Monday, August 19, 2013

Takayama's Morning Markets: Reprise

This post first appeared here on January 10, 2011 after a fantastic visit to this terrific old city. I dream of returning in summer or fall when I imagine those mountainsides are green and the markets overflowing with regional bounty and flavor. Instead, I'm showcasing it a second time to encourage others while I'm toodling around on my bicycle in Tohoku. Do tell if you go and what you find. I'd love to know! - JB

While there are plenty of opportunities to sample local fare throughout Takayama's charming Edo-era streets, it still tastes best at a local farmer's market stall. A bitterly cold morning found us crunching our way along snow-dusted roads in this mountain village northwest of Tokyo to check out the area's two morning markets. Despite temperatures well below freezing, vendors set up early to greet us with a great assortment of pickled vegetables, homemade misos, dried beans, apples sweet and sour and somewhere in between, as well as a few things I'd never imagined I could ever want to eat or cook with.

Jinya Mae Morning Market
Only a small handful of vendors braved the cold in front of Takayama Jinya, an Edo-period government building now a museum. Perfectly positioned to attract tourists moving between the museum and Takayama's famous old town area, the market must be just electric in warmer weather.


While the number of vendors was few, the selection of what they brought with them was quite good. One stall showed off a beautiful assortment of pickled daikonkabu, mushrooms, and even some sansaiKakabu and Funasuka, a local variety of kabu and radish, respectively, were wonderfully delicious, and I'm still not sure why I didn't bring some home with me. (I did manage to get my hands on some seed at Kosaka Seeds, though, along with two pickle recipes!)

Kunnocho's table offered a nice selection of their apples along with small jars of homemade applesauce. The two varieties on hand - Senofuji and Kountouku - had samples available, and subsequently one of each landed in my bag. Senofuji's dusty red skin covered a pleasantly crunchy inside with apple flavor that wasn't too tart or too dull. Kountouku's bright red skin matched the tart burst of flavor that made me wish I could take enough home for pie (if I had an oven) or for jam.


The table just next door offered zenmai (a dried mountain vegetable), yogoma (perilla seed), and about fifteen different varieties of dried beans: green (two kinds), murasaki hanamame (a big purple and black broad bean) sat next to its white counterpart, two kinds of green beans, two varieties of adzukikuromame (black soy beans) as well as the white variety, and three or four other kinds that reminded of pinto beans in their appearance. Each neatly measured and tied bag came with a card bearing the farms name and contact information as well as a recipe. Falling for it's pretty red and white appearance, I chose a bag of toramame for a souvenir.

Bundled against the cold, Furusei-san offered an assortment of misos. Crafted from beans they grow themselves, her misos were a rich red-brown color and slightly sweet on the tongue. The real show-stopper, though were her ginger, togarashi (hot pepper), and garlic flavored misos. Rich and intense in flavor, I came away with a full set since I simply could not decide which I liked best.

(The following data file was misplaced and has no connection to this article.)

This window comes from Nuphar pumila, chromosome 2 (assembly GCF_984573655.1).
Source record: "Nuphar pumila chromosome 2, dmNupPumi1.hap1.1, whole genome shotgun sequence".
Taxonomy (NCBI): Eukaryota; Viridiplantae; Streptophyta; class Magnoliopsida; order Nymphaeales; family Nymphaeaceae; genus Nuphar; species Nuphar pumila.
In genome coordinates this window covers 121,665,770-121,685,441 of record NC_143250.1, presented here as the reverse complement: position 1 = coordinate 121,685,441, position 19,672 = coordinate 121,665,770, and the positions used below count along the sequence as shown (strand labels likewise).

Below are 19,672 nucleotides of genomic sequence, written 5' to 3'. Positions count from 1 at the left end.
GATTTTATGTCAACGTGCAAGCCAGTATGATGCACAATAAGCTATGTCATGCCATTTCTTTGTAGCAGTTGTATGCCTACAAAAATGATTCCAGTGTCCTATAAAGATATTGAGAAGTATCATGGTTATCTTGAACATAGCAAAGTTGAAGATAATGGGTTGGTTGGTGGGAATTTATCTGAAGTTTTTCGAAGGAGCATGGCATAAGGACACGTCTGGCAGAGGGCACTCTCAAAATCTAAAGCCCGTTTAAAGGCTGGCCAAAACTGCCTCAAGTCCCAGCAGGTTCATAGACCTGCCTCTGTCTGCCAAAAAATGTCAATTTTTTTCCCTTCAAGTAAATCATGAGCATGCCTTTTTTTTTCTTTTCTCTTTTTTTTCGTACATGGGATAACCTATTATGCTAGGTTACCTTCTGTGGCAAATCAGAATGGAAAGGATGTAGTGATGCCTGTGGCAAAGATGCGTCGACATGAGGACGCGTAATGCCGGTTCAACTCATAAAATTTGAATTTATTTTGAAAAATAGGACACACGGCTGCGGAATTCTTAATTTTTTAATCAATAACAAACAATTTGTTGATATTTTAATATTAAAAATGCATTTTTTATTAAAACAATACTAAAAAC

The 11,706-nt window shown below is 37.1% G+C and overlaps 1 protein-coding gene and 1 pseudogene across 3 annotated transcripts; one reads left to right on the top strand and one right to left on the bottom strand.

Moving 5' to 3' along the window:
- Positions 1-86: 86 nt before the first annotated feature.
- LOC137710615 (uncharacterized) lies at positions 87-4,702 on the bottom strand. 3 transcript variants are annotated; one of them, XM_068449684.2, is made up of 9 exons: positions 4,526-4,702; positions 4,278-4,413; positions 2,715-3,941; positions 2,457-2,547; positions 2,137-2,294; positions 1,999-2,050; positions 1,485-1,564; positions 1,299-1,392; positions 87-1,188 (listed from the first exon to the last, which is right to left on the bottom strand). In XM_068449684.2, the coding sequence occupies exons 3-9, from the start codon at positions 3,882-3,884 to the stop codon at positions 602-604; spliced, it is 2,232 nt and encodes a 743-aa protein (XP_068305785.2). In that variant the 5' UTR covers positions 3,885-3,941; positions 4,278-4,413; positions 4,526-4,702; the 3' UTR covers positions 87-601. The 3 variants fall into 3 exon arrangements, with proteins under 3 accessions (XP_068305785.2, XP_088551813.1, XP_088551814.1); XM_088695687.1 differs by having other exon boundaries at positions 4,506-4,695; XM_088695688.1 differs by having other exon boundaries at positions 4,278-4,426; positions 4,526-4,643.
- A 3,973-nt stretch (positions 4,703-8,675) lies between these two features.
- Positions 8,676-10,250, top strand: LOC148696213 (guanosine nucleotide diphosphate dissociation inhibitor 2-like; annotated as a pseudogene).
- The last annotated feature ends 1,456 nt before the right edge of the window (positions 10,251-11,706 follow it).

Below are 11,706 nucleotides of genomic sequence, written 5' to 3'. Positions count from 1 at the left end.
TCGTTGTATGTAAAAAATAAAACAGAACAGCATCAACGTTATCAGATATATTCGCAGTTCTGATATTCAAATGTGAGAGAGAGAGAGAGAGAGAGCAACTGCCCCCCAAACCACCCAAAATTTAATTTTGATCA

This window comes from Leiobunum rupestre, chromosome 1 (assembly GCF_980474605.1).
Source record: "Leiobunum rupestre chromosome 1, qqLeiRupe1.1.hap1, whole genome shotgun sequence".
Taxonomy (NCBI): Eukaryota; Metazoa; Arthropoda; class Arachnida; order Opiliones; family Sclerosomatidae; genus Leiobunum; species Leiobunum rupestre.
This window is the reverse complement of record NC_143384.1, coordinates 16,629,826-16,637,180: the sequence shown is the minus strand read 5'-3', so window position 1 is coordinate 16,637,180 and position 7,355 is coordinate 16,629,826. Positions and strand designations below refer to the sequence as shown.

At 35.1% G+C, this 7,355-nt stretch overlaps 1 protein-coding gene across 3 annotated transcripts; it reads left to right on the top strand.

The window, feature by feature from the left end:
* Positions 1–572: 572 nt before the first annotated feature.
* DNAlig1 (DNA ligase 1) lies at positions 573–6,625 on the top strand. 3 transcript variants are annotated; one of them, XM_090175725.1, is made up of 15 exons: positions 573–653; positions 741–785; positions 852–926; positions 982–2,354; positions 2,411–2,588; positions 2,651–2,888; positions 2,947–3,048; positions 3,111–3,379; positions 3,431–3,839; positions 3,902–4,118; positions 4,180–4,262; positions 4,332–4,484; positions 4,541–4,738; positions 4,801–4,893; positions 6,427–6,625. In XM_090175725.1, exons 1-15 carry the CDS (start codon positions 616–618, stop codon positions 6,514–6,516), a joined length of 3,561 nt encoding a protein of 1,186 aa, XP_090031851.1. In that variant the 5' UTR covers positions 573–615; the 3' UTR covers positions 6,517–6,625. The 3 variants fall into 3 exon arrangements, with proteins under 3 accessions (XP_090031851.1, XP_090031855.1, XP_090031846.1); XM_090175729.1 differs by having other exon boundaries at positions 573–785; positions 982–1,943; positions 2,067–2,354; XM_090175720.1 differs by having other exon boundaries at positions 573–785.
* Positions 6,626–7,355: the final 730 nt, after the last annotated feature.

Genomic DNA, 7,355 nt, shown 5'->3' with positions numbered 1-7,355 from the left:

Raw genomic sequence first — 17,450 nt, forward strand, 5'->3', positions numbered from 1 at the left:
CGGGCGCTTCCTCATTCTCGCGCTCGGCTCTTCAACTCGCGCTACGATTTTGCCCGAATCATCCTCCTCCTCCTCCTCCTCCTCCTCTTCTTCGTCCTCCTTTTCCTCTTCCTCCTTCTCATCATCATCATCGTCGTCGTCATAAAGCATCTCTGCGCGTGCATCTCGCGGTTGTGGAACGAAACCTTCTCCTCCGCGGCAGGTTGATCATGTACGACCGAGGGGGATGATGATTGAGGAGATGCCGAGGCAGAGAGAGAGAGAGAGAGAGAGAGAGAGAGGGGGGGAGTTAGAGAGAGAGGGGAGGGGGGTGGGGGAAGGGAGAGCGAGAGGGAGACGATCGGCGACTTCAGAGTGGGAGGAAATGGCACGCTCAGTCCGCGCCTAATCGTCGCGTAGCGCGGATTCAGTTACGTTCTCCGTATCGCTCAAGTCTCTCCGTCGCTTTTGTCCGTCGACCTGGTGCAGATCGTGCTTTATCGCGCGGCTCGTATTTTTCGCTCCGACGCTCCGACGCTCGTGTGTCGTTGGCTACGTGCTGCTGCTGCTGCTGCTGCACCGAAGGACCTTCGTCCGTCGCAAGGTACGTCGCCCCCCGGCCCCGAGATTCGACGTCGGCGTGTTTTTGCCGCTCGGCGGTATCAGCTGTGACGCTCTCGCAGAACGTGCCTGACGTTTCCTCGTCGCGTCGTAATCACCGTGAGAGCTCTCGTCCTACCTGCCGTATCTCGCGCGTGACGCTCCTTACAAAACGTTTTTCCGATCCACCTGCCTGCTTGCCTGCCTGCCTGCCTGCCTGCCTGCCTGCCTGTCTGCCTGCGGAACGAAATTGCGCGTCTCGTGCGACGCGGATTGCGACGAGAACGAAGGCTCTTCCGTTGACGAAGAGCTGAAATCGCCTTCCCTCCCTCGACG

Miyagawa Morning Market
This market runs a narrow lane just next to the river. Stalls on one side and shops on the other gave shoppers ample opportunity to sample and talk while perusing wares on a bright cold morning. A similar selection of pickles and miso were available, but in addition there were yew wood-carvings and textiles along with food carts serving hot grilled mochi, steamed buns, and hot cups of tasty coffee. We also got to sample lots of Hoshigaki (dried kaki) that are a dream for a sweet tooth like me. Sugary and chewy, I could chomp my way through an entire box of these without batting an eyelash. Luckily, we didn't buy a box and my companions didn't allow me to loiter too long at any one stall.




The most surprising item at this market though, were the dried, flat leaves of magnolia. We spotted them for sale at stalls and even pre-packaged in some of the shops, but couldn't quite figure out how they might be used until we spotted a sample at a nearby shop. There on a small grill rested a leaf with miso smeared over the center. Thin, tender strips of Hida beef (another item Takayama is famous for) would normally be piled on top to slowly absorb the flavor of the leaf and the miso to make for what must be a mouth-watering dish. Similar in shape and size to the chestnut, the Japanese magnolia leaves look like they would cook up a nice sized portion, too. Another item I wish I would have snagged for a winter evening meal!


Planning to Go
The markets open at about 7am in winter, and we arrived close to 8:30am at the first one. It was plenty early for these cold days, although as the weather gradually warms I'd recommend coming closer to the start time to beat out the heaviest traffic and get the best selection. They also close up at 12pm sharp, so don't loiter anywhere else in town if you're hoping to visit. Takayama's tourist offices provide excellent maps of the city with markets, landmarks, and suggested walking courses clearly marked.

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